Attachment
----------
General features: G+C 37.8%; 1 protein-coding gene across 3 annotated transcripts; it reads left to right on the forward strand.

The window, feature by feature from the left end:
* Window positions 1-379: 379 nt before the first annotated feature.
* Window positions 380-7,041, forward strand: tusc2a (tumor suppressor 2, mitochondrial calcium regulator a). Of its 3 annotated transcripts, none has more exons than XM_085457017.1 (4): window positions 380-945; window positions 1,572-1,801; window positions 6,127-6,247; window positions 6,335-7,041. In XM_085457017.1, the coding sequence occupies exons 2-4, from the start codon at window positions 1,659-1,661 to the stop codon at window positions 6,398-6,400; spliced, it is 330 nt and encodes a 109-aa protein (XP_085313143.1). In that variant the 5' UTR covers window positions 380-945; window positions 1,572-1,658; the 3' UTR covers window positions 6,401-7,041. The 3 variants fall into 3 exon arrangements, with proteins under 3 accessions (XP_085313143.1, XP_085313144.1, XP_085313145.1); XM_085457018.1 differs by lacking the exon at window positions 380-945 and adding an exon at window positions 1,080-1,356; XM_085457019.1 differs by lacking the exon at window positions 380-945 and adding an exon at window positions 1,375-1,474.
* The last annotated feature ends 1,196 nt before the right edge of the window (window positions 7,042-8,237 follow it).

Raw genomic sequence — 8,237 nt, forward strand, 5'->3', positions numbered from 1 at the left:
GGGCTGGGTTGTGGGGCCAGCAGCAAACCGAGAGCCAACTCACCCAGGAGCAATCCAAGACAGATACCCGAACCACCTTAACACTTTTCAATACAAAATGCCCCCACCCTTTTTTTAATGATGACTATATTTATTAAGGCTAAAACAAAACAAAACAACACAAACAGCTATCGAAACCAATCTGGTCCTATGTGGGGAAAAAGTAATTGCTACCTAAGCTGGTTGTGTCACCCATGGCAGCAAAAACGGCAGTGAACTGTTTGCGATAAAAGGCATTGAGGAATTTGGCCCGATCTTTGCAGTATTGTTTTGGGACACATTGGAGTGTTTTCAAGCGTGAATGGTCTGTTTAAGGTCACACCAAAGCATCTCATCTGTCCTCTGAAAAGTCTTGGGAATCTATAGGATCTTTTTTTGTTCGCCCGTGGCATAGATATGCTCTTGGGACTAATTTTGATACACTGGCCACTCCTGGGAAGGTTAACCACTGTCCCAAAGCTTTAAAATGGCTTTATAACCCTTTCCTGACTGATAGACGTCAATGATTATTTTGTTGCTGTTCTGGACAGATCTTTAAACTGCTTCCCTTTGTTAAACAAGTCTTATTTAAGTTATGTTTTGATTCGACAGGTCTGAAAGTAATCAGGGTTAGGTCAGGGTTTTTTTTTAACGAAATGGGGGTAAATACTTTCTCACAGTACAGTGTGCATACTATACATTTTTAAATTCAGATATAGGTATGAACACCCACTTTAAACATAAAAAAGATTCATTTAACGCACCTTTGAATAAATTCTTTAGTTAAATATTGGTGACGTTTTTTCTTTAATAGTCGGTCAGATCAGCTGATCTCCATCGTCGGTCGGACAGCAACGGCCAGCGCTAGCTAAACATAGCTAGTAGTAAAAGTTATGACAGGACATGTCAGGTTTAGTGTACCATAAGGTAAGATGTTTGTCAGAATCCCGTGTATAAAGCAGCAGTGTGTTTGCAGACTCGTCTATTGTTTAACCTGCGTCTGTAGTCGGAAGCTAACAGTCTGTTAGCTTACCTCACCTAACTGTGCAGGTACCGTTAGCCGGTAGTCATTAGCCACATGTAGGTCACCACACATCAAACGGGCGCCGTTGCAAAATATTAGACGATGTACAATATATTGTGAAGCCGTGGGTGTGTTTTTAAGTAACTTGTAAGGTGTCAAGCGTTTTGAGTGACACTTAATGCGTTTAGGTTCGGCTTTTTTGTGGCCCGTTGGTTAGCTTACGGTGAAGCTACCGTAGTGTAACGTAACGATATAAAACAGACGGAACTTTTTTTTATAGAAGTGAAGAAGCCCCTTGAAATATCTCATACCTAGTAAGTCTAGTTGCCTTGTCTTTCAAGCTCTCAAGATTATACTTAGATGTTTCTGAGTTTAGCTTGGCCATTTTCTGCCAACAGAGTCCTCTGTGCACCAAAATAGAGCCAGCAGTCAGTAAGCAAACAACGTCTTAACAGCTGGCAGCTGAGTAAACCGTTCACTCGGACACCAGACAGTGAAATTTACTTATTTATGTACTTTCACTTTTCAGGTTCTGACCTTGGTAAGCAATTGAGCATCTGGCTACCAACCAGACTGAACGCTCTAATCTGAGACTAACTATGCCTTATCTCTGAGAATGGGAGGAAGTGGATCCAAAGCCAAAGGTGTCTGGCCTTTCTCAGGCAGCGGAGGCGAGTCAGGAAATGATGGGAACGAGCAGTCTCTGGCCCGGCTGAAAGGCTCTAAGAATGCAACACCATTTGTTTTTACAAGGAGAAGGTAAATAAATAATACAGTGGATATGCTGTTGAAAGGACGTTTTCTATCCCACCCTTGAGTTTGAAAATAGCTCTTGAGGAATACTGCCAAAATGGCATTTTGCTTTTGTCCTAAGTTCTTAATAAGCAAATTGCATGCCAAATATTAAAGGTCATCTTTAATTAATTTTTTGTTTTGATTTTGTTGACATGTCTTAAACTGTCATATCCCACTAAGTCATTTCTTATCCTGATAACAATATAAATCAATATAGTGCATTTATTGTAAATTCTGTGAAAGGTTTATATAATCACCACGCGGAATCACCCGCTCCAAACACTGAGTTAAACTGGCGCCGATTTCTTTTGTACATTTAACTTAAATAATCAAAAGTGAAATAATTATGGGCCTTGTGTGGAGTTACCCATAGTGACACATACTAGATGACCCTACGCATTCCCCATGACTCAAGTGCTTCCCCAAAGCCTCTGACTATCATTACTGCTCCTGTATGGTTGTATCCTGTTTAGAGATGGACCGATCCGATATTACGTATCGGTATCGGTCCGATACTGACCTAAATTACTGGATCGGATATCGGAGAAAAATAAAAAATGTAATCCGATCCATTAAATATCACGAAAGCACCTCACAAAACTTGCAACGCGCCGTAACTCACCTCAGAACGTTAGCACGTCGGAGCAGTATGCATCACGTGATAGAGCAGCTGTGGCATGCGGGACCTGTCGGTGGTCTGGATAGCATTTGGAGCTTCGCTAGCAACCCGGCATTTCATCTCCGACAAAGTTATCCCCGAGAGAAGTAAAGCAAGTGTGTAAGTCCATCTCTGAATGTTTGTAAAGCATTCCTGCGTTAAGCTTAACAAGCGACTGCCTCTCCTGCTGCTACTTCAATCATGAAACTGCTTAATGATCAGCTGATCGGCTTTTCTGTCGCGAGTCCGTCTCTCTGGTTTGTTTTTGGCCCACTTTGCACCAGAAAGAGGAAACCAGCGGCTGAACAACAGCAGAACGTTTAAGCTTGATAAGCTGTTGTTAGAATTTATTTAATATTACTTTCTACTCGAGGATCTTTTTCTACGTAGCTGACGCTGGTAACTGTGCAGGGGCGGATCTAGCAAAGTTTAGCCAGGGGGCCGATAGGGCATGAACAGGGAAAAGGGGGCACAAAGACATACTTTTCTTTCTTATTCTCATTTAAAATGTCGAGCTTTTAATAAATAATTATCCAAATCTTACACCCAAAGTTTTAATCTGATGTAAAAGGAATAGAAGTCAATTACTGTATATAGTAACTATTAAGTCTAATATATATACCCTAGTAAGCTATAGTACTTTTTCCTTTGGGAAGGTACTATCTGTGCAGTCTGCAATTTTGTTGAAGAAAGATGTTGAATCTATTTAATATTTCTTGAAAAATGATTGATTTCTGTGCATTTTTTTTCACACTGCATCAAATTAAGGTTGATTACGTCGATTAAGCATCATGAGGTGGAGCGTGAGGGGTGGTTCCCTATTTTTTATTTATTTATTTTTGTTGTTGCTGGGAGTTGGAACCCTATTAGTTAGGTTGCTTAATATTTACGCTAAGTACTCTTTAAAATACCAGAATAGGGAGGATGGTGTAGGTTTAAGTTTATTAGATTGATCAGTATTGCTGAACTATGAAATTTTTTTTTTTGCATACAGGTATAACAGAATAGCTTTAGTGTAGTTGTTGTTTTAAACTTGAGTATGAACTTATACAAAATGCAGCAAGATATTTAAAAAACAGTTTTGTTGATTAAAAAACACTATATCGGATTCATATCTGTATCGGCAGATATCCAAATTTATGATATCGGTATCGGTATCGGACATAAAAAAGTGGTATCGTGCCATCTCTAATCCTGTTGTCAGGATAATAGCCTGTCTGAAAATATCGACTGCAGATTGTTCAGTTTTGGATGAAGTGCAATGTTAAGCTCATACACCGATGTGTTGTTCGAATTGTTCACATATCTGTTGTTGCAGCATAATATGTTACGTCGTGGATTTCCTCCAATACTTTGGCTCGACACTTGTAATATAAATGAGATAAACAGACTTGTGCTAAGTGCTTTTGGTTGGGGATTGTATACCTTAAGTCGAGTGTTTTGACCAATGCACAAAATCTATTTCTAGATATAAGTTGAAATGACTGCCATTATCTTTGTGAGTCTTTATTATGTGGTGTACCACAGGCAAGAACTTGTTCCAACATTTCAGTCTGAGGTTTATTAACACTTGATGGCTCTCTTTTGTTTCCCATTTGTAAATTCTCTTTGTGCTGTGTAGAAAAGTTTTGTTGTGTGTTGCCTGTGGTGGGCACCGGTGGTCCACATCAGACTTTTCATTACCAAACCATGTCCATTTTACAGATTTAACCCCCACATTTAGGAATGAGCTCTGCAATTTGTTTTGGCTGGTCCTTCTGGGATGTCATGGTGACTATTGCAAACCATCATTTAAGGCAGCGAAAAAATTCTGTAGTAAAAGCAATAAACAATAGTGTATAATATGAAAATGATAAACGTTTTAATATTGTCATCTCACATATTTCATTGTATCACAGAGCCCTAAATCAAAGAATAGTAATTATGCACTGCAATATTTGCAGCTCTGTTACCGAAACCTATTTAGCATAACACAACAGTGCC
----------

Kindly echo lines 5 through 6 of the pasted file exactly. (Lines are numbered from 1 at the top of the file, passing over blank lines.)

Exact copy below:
* The last annotated feature ends 1,196 nt before the right edge of the window (window positions 7,042-8,237 follow it).

Raw genomic sequence — 8,237 nt, forward strand, 5'->3', positions numbered from 1 at the left: